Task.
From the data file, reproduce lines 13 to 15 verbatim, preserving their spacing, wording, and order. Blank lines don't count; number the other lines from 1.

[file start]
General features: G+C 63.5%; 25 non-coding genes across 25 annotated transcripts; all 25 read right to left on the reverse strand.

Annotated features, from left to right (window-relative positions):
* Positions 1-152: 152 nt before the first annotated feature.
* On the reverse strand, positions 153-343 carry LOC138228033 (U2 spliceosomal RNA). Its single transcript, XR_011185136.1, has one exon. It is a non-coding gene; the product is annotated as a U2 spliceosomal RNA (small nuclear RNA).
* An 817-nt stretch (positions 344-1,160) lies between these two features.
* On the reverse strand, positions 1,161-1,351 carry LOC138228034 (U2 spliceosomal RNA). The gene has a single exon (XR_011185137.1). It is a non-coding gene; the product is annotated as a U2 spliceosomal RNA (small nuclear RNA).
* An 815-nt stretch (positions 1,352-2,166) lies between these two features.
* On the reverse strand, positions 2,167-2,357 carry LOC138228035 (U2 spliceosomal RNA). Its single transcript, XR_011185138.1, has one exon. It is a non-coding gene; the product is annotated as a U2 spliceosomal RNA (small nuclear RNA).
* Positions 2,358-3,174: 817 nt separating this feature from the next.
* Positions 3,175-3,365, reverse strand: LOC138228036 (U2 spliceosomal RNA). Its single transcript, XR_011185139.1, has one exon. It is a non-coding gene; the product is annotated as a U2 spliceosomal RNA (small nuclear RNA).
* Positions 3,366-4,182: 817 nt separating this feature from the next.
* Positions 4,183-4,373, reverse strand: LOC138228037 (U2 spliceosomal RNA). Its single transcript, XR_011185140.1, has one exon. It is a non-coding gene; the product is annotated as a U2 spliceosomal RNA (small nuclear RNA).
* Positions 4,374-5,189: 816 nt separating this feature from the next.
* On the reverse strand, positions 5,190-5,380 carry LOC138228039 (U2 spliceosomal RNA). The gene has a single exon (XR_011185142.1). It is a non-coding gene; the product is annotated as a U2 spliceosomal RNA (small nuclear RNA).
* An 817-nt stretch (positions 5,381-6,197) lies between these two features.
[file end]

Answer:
* Positions 4,374-5,189: 816 nt separating this feature from the next.
* On the reverse strand, positions 5,190-5,380 carry LOC138228039 (U2 spliceosomal RNA). The gene has a single exon (XR_011185142.1). It is a non-coding gene; the product is annotated as a U2 spliceosomal RNA (small nuclear RNA).
* An 817-nt stretch (positions 5,381-6,197) lies between these two features.